Monday, October 27, 2008

Dakota County Technical College Field Trip to the MN Landscape Arboretum

Now is the time to plant bulbs for spring.  Tulips for the most part should be treated as annuals and replaced every year, or at least supplemented for best show.  Daffodils are reliably perennial.  

The easiest way to plant bulbs is to loosen soil, and plant according to bulb planting instructions, usually about 5" deep, and about 4-5" apart. Cover, add compost if necessary, water, and add some mulch for the top. 

Voila!  In spring you have a beautiful display of colorful bulbs.

Thursday, August 21, 2008

My favorite plant of the week

I love this plant.  It is right for a specimen plant in the garden, or as a landscape perennial en masse.  Agastache foeniculum 'Blue Fortune' (commonly known as Anise Hyssop) is beautiful, care-free, and attracts many insects including the beneficial ones that eat aphids and other nasty creatures.  The leaves when bruised have an anise scent.  The North American native Agastache foeniculum is appropriate for the wild garden.  The native plant is not as bushy, and re-seeds quite a lot, which is not a problem in the proper place.  For the more 'well-tended' garden, the cultivar works very nicely.  I find that cutting this plant down by 1/3 to 1/2 in June (in zone 4) keeps the plant more compact and not prone to flopping.  I have often seen this plant listed as zone 5 hardy, but it seems to work in zone 4.  

Friday, August 15, 2008

Sassafras Propagation???

My vacation is winding down. Three weeks on the shores of Lake Michigan. Perfect.

We have been working on erosion control during this vacation. We put down straw blankets over a fairly steep slope that needs stablization. I will throw down some rye seed before we go, and there is already some Sassafras coming in. My goal is to stabilize the soil enough so that the native plants will seed in. I may want to help that along, however.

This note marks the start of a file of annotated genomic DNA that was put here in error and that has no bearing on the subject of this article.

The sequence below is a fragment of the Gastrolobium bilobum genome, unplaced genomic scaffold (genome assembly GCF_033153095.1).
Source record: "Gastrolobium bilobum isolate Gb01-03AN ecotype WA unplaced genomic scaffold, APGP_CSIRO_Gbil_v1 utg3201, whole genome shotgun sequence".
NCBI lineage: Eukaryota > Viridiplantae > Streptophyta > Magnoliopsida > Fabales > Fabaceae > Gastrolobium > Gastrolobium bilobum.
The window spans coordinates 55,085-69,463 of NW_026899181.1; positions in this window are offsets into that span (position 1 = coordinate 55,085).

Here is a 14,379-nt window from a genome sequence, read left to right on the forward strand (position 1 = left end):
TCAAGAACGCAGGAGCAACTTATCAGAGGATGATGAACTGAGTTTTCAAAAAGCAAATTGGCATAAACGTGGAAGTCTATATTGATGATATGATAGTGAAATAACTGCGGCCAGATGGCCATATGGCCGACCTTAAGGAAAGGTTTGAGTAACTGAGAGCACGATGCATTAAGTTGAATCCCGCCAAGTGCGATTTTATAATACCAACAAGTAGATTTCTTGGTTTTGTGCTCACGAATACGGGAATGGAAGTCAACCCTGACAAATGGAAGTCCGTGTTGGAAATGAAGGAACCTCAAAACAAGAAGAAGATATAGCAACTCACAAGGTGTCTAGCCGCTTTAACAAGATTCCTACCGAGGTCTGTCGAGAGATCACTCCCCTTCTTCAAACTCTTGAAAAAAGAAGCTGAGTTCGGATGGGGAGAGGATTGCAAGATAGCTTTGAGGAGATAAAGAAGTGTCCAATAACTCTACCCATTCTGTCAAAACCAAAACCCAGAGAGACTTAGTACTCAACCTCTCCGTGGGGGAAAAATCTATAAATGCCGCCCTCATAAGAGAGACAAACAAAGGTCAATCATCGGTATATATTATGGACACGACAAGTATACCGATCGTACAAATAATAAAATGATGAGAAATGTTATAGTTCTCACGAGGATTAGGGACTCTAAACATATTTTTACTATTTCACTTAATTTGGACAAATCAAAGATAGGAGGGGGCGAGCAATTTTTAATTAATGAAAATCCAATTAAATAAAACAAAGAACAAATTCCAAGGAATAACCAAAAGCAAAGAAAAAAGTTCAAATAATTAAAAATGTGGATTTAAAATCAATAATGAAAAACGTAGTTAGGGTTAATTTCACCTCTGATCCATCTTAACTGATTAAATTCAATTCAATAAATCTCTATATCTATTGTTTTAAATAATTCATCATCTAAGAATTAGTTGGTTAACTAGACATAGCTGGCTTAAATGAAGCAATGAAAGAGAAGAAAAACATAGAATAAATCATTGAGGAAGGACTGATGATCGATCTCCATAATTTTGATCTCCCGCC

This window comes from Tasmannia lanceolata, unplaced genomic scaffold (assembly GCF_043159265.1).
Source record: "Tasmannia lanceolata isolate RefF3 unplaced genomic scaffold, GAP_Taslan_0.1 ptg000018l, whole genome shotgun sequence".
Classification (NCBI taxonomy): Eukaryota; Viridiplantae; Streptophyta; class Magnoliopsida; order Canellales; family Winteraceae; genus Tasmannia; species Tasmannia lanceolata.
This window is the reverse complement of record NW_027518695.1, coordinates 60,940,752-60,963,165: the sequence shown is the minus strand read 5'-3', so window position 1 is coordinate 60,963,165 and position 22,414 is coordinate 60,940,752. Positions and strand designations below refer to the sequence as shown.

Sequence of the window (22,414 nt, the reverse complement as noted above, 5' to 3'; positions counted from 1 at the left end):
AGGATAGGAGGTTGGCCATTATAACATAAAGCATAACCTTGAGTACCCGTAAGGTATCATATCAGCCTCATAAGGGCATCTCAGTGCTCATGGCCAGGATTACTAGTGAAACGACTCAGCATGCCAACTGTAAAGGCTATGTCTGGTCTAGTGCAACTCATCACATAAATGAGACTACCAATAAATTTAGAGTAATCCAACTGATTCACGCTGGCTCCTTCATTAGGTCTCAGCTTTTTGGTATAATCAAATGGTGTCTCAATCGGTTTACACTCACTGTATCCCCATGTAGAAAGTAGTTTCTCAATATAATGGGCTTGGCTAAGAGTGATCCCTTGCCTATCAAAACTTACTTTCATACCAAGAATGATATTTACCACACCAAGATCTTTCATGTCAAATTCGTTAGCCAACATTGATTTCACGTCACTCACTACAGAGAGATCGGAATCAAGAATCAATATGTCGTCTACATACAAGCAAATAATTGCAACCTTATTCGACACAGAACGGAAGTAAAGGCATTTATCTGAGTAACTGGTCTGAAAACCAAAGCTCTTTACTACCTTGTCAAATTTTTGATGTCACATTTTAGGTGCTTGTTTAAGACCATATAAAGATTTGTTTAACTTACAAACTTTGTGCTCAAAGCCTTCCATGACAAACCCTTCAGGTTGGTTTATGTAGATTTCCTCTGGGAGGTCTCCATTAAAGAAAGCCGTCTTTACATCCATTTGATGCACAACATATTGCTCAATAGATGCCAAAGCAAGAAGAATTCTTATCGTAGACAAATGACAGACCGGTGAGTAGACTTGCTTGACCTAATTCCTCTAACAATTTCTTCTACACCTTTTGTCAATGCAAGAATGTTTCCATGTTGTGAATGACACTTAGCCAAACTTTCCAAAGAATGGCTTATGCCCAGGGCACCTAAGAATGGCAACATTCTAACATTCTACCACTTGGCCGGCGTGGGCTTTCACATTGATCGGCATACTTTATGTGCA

Does anyone know how to propagate Sassafras? I am from Zone 4 world where we don't have the beautiful Sassafras, but would love to help it along on our sloped area.

Thanks to all (or anyone) who read this blog.

Thursday, July 17, 2008

It's soil, not oil

Black Gold. Or commonly known as compost. After just one good application in my clients' gardens, she forever refers to compost as Black Gold.

When you are working with the crappiest soil you can think of, the best magic bullet is to add copious amounts of compost.

Gardeners that are worth their snuff know this, but landscapers don't always know this. Imagine you are to design a new home where all you have is the sub-soil and you are expected to make a fabulous landscape. You can, of course, make a fabulous landscape, but it will be fabulous for a very short period of time. So send out that bill quick.

When all you have is sub-soil, the simplest remedy is to amend what you have with lots and lots of compost. Sort of like turning it into topsoil. Compost should be applied yearly at least until your soil shows signs of biological life.

PS - Does anyone know what kind of spider this is up at the top of the post? It was probably about the size of a nickel, found near Hudson, WI.

Wednesday, June 11, 2008

Fouling our own nests

Kicking things off with a little email back and forth with an old friend as the outdoor season revs up like a panzer tank:

MM: Something I was pondering during my 700 miles of driving was, in the convergent and dull "green lawn" mentality of white bread amerika, there's an inordinate prejudice against any plant in the yard that's not grass, which then all get lumped into a category labeled WEEDS, which then further merit whatever draconian methods of chemical warfare are necessary to eliminate them ... and the end result is a toxic micro-environment of our own doing. The off-the-shelf poisons that are marketed freely are as ample as they are scary. How do we curb this mindless predisposition toward toxic lawns?

DG: Your view of the mentality of white bread amerika is right on. One of the (many) villains is the lawn care company. They hoodwink folks into these "programs" which include unnecessary spraying on a regular basis of insecticide, way too much fertilizer, grub "control," and so on. After leaving a couple job sites when the sprayers came in and started their work, I decided that I would not, or have my employees, crawling around in the gardens that have been sprayed by chemicals. Although when enlightened, most people understand the needlessness (and expense) of these chemical applications, not to mention the hazards to our health and the health of the ecosystem, they want to end these programs.   HOWEVER, there is a mentality out there....just go to Home Depot on a weekend in the spring and see all the people buying grub control, chemical fertilizers, etc.  ... as if they'd been HYPNOTIZED.  Zombie Grub Killers.  

MM: Lawn care companies ... the name says it all: CHEMLAWN! Whatever. The word WEED is an emotionally (irrationally) charged word .

Anyhow, welcome to my world. Time to go kills some grubs. Or maybe give them some love instead? Huh?